Last Saturday I took my oldest (9) and youngest (5) to the Kennedy Center to check out their “Nordic Cool” exhibit.
The festival, which runs from February 19 – March 17, 2013 is:
A month-long international festival of theater, dance, music, visual arts, literature, design, cuisine, and film to highlight the diverse cultures of Denmark, Finland, Iceland, Norway, and Sweden as well as the territories of Greenland, the Faroe Islands, and Áland Islands.
Many of the events are ticketed, but there is plenty to see for free, so we headed down to check out the free stuff.
Unfortunately, parking is not one of the free things. In lieu of the expensive KC parking garage ($22), or the hard to find metered parking, we opted for the parking garage in the building across from the KC on F St and paid $12.
When we entered the main lobby, aka the Hall of States, the first thing you see is the huge art installation. This exhibit, titled “Are We Still Afloat?” is by Finnish artist Kaarina Kaikkonen looks like a giant ship, made out of 1,000 dress shirts. It’s pretty visually interesting.
Then we headed up to the Terrace Level, where the majority of the free exhibits are located. The lobby you enter is features examples of Nordic design and housewares. It feels very IKEAish.
My favorite piece was this bear rocking chair, while my daughter loved the red “seesaw bench.”
From there we proceeded into a hallway that felt like a scene out of Narnia. It was white, forested and featured some ethereal clothing designs as well as a horse lamp !?!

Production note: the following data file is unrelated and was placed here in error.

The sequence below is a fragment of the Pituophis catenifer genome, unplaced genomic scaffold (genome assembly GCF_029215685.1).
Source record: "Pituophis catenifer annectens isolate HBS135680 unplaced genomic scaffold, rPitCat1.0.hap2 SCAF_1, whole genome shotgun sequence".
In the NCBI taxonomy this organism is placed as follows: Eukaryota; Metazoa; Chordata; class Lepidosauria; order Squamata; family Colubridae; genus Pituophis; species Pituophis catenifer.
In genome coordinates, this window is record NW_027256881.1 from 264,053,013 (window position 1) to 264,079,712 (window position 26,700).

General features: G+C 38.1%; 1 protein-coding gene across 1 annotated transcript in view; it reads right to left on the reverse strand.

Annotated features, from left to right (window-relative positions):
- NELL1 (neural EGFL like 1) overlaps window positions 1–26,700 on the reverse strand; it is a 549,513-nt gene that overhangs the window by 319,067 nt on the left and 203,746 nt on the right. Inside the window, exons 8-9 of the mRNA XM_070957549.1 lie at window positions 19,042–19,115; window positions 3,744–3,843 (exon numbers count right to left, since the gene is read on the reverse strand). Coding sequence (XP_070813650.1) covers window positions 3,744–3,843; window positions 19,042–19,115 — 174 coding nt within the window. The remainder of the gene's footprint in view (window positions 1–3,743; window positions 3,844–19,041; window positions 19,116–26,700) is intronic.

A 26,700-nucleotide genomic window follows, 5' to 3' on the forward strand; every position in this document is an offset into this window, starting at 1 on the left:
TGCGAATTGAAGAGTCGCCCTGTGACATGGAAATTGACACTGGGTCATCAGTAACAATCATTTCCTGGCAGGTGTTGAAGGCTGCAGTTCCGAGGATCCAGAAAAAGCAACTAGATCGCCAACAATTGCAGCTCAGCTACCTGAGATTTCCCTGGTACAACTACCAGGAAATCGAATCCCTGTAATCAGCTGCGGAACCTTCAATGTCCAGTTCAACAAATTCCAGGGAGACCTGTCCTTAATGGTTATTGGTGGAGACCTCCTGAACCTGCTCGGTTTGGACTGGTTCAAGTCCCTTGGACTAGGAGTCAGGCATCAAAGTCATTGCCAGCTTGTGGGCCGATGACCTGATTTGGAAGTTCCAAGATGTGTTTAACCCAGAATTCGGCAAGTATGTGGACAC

The next room featured Iceland’s waterfalls. It was an interesting visual display, where you can pull out a giant “slide” and view images of waterfalls, illuminated by large light boards at either end of the room. Also, as the slide is pulled out, the room is filled with noise of a rushing waterfall. Very cool and multi-sensory.
There was also a wall of photographs of various waterfalls. Clearly, Iceland is gorgeous.
The next room featured Nordic architecture. We didn’t absorb much knowledge, but the kids had a blast playing hide and see in the giant “Lincoln Log house”.
Finally, we entered the far hall, which contains the real draw for kids. One end features a display called Our World, Our Future, and shows video clips of kids expressing their views on the environment and sustainability. While it did have screens, it didn’t hold their interest for long.
The other end is LEGO Exhibit and Play Space. There are tons and tons of lego tables set-up so kids could build to their creative heart’s content.
My five year old was not initially impressed. “I don’t like the big Legos, I use the small ones,” he snootily declared. But his sister dove right in and had a blast building a giant fort. After a while, he joined the fun and had a good time building ships or guns or something.
Also in this area, are a bunch of iPads set-up with Nordic-designed games on them. These were a hit with my 5 year old. We even discovered a new game to buy (The Marbians).
This area had really cool murals on the walls — made of Legos.
All in all, it was a fun outing for me and the kids. We probably spent an hour an a half there and that was plenty of time. Despite going late morning on a rainy Saturday, the crowds weren’t too crazy. It was definitely busy in the Lego area, but not so busy that my kids couldn’t find a place to create.
This is just the stuff we saw, there is lots more to enjoy.
Have you been to Nordic Cool? What do you think?